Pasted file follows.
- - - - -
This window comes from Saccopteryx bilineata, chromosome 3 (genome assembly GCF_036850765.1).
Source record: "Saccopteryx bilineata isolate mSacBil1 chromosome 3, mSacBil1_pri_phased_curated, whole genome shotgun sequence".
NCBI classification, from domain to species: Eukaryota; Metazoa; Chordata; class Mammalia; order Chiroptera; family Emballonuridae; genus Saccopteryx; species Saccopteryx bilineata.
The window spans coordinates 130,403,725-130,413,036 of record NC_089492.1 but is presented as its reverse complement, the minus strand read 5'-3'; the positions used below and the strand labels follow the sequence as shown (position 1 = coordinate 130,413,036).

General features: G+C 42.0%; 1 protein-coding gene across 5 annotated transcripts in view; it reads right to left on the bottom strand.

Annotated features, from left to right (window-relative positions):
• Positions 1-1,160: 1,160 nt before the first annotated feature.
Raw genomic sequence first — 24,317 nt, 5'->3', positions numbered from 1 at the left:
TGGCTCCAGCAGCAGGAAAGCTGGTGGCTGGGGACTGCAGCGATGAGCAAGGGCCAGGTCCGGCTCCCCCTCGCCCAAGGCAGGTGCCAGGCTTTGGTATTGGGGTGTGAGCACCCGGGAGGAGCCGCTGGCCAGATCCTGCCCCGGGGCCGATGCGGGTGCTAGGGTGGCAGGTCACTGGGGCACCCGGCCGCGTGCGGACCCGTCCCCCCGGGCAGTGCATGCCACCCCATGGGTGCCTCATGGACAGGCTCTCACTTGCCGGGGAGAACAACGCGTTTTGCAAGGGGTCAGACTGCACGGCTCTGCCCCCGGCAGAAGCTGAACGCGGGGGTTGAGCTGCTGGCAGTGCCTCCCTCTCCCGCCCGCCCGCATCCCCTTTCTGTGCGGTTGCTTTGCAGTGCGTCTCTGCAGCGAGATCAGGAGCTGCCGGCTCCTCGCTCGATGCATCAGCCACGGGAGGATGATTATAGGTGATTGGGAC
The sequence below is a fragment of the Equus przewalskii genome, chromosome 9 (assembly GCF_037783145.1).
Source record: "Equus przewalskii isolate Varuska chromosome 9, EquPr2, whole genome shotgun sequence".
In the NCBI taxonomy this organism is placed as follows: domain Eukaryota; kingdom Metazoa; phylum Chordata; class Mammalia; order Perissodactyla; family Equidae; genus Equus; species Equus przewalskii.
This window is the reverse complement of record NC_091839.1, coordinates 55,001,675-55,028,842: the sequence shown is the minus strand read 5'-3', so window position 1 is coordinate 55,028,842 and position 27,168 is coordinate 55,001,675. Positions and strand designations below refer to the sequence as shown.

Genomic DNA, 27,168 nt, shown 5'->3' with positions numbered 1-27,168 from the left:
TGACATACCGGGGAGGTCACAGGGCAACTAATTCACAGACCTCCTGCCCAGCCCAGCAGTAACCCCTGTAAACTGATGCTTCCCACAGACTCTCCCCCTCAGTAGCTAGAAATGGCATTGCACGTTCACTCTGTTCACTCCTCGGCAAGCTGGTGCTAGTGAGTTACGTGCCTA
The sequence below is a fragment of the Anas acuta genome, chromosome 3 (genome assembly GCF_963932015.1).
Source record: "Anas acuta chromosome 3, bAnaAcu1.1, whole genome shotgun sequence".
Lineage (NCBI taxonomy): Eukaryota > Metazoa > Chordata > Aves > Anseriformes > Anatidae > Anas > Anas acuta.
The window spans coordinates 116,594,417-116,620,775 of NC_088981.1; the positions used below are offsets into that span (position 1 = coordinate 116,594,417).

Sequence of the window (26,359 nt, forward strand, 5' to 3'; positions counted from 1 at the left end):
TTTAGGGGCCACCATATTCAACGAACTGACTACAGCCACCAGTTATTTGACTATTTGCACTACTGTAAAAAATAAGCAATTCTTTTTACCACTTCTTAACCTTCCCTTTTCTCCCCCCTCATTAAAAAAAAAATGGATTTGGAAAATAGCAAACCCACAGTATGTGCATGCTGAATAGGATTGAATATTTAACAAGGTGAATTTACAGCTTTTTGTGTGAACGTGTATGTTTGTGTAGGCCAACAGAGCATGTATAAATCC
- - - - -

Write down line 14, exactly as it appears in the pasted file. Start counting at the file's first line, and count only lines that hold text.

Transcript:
Genomic DNA, 27,168 nt, shown 5'->3' with positions numbered 1-27,168 from the left: